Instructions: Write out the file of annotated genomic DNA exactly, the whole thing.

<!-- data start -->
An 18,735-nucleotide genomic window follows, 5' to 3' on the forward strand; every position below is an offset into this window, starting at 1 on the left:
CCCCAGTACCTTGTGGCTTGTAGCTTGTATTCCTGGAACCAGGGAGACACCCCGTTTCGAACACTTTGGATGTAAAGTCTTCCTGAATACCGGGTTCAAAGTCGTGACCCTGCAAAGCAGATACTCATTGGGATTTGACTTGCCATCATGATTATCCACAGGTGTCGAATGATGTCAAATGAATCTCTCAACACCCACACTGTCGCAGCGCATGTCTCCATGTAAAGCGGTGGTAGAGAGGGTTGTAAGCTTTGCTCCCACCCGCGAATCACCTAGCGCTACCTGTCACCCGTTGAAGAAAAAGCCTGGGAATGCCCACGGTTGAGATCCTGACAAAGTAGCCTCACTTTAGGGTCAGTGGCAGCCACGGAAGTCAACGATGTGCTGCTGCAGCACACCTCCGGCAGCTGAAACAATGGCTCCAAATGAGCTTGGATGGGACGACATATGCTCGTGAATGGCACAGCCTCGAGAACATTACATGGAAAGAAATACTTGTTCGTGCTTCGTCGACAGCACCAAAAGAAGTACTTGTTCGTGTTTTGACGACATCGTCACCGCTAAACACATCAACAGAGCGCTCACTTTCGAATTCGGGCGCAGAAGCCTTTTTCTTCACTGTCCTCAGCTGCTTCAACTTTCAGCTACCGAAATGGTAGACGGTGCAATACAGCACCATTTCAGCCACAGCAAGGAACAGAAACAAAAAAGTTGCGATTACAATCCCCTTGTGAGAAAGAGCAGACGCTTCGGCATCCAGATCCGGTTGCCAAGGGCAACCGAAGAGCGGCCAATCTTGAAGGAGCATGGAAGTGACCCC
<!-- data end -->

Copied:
An 18,735-nucleotide genomic window follows, 5' to 3' on the forward strand; every position below is an offset into this window, starting at 1 on the left:
CCCCAGTACCTTGTGGCTTGTAGCTTGTATTCCTGGAACCAGGGAGACACCCCGTTTCGAACACTTTGGATGTAAAGTCTTCCTGAATACCGGGTTCAAAGTCGTGACCCTGCAAAGCAGATACTCATTGGGATTTGACTTGCCATCATGATTATCCACAGGTGTCGAATGATGTCAAATGAATCTCTCAACACCCACACTGTCGCAGCGCATGTCTCCATGTAAAGCGGTGGTAGAGAGGGTTGTAAGCTTTGCTCCCACCCGCGAATCACCTAGCGCTACCTGTCACCCGTTGAAGAAAAAGCCTGGGAATGCCCACGGTTGAGATCCTGACAAAGTAGCCTCACTTTAGGGTCAGTGGCAGCCACGGAAGTCAACGATGTGCTGCTGCAGCACACCTCCGGCAGCTGAAACAATGGCTCCAAATGAGCTTGGATGGGACGACATATGCTCGTGAATGGCACAGCCTCGAGAACATTACATGGAAAGAAATACTTGTTCGTGCTTCGTCGACAGCACCAAAAGAAGTACTTGTTCGTGTTTTGACGACATCGTCACCGCTAAACACATCAACAGAGCGCTCACTTTCGAATTCGGGCGCAGAAGCCTTTTTCTTCACTGTCCTCAGCTGCTTCAACTTTCAGCTACCGAAATGGTAGACGGTGCAATACAGCACCATTTCAGCCACAGCAAGGAACAGAAACAAAAAAGTTGCGATTACAATCCCCTTGTGAGAAAGAGCAGACGCTTCGGCATCCAGATCCGGTTGCCAAGGGCAACCGAAGAGCGGCCAATCTTGAAGGAGCATGGAAGTGACCCC